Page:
Caption: Inner Spring Yoga instructors Carrie Klaus (front and left) and Lydia Lagenour demonstrate Downward Facing Dog.
Remember the days when summertime was reserved for relaxing? Neither do we. That’s why we asked Carrie Klaus, who co-owns Inner Spring Yoga with her husband Rob, to help us chill out, if even for a moment. Here, Carrie shares the steps to achieving Downward Facing Dog, one of the most recognized yoga poses, and its benefits.
Downward Facing Dog
(Adho Mukha Svanasana)
Begin by kneeling on hands and knees with hips stacked directly over knees and hands slightly forward of shoulders. Spread the fingers wide with the middle finger pointing forward and the creases of the wrists parallel to the front edge of your mat. Press firmly into the base of your first finger and thumb.
Lift your knees from the floor, taking your hips up and back. Begin with your knees slightly bent, lengthening your spine and tilting the tip of your sacrum (the bone at the base of your spine) toward the ceiling. Press the tops of your thighs back and straighten the legs by stretching your heels toward the floor.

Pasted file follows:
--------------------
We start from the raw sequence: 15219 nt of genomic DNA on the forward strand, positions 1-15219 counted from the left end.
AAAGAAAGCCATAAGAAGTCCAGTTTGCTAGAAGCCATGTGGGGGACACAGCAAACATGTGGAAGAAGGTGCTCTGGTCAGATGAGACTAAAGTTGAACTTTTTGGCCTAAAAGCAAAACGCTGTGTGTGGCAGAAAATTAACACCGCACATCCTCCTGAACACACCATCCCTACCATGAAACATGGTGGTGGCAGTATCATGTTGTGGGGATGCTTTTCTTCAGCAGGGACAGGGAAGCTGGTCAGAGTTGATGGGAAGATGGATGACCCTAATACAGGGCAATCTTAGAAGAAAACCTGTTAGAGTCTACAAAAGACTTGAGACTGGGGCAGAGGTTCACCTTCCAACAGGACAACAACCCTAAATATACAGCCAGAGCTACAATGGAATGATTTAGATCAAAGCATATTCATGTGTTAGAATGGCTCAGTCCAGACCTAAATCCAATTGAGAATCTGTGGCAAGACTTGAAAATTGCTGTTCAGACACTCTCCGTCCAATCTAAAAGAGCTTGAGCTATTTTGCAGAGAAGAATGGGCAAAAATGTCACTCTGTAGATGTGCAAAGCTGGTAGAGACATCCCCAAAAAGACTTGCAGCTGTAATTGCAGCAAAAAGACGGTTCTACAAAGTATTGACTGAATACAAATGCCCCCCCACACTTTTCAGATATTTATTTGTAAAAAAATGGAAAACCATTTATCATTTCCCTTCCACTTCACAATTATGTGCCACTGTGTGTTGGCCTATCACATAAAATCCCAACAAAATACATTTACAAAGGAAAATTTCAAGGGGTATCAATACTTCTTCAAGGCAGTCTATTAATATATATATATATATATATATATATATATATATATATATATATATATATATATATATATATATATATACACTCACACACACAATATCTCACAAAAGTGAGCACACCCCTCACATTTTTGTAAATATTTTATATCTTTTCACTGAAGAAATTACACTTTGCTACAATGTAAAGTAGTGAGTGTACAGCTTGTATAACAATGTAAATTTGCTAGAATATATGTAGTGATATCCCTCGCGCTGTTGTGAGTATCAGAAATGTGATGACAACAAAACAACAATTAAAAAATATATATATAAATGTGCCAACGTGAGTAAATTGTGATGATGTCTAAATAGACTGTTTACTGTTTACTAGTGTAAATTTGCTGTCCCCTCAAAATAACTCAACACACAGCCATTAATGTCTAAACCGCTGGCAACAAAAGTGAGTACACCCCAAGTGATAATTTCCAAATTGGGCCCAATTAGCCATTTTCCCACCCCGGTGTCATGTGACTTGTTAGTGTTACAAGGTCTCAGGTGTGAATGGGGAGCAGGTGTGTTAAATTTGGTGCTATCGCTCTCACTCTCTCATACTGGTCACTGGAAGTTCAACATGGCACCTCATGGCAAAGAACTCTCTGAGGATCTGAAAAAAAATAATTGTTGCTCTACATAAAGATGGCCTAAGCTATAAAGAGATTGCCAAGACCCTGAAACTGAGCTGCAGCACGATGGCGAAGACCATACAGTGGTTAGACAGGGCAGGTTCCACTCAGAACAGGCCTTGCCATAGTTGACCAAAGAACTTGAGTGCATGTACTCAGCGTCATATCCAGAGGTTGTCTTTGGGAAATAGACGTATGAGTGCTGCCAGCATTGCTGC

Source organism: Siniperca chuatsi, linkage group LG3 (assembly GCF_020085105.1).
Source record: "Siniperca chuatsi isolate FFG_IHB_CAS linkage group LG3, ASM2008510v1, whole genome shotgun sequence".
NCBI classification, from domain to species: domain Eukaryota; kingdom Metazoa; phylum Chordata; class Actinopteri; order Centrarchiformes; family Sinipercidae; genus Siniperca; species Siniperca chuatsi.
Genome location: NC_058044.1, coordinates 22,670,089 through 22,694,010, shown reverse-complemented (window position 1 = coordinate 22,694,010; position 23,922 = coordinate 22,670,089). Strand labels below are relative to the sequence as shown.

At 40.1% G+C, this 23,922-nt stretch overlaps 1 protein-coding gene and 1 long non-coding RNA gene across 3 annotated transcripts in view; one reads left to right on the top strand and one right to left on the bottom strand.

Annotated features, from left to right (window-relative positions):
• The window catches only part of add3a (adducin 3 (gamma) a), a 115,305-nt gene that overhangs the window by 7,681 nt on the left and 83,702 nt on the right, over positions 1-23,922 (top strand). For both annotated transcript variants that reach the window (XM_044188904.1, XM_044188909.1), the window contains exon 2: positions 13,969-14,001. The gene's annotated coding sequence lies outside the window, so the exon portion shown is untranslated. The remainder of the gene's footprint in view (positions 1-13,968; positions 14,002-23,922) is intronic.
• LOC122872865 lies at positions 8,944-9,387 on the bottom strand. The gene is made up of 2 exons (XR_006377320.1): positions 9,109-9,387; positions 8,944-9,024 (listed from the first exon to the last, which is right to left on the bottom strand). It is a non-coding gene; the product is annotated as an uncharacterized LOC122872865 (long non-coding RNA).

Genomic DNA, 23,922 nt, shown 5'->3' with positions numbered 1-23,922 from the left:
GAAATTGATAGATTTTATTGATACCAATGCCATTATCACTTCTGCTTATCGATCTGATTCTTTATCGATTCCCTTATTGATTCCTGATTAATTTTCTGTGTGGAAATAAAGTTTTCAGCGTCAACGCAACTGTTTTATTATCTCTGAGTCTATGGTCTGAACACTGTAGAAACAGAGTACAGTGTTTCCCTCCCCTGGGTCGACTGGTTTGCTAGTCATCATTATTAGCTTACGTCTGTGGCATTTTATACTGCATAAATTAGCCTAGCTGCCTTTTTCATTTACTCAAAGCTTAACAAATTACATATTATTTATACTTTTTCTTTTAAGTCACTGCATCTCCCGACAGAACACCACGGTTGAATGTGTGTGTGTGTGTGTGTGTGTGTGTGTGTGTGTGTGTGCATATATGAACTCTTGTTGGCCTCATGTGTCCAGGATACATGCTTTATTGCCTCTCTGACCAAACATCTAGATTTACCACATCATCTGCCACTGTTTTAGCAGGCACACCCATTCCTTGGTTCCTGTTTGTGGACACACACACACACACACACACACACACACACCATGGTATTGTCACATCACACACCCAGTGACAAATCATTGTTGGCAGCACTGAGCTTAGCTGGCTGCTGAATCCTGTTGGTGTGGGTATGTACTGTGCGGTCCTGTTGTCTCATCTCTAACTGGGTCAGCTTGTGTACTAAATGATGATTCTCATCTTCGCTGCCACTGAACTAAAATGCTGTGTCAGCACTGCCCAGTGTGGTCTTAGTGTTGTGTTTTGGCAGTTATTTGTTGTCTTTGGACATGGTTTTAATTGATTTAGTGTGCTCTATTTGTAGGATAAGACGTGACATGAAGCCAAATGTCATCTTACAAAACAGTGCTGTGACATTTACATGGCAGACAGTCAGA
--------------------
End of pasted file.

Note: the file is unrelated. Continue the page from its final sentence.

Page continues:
Lift along the inner arm and widen your shoulder blades by turning your armpits toward one another. Draw your shoulder blades toward your tailbone. Relax the back of your neck and let your head hang between your arms with your ears in line with your upper arms. (Tip: If your shoulders are tight you can lift your hands onto yoga blocks.)
- Calms the brain and nervous system
- Energizes the body
- Stretches calves, hamstrings, and shoulders
- Strengthens arms and legs
- Helps relieve headache, insomnia and back pain
Namaste (The Light in Me Sees and Honors The Light in You),
Inner Spring Yoga
Inner Spring Yoga
335 Spring St.
*Inner Spring Yoga will open a location next to Toast in New Albany this summer.
Want more from Inner Spring Yoga? Go to www.extolmag.com.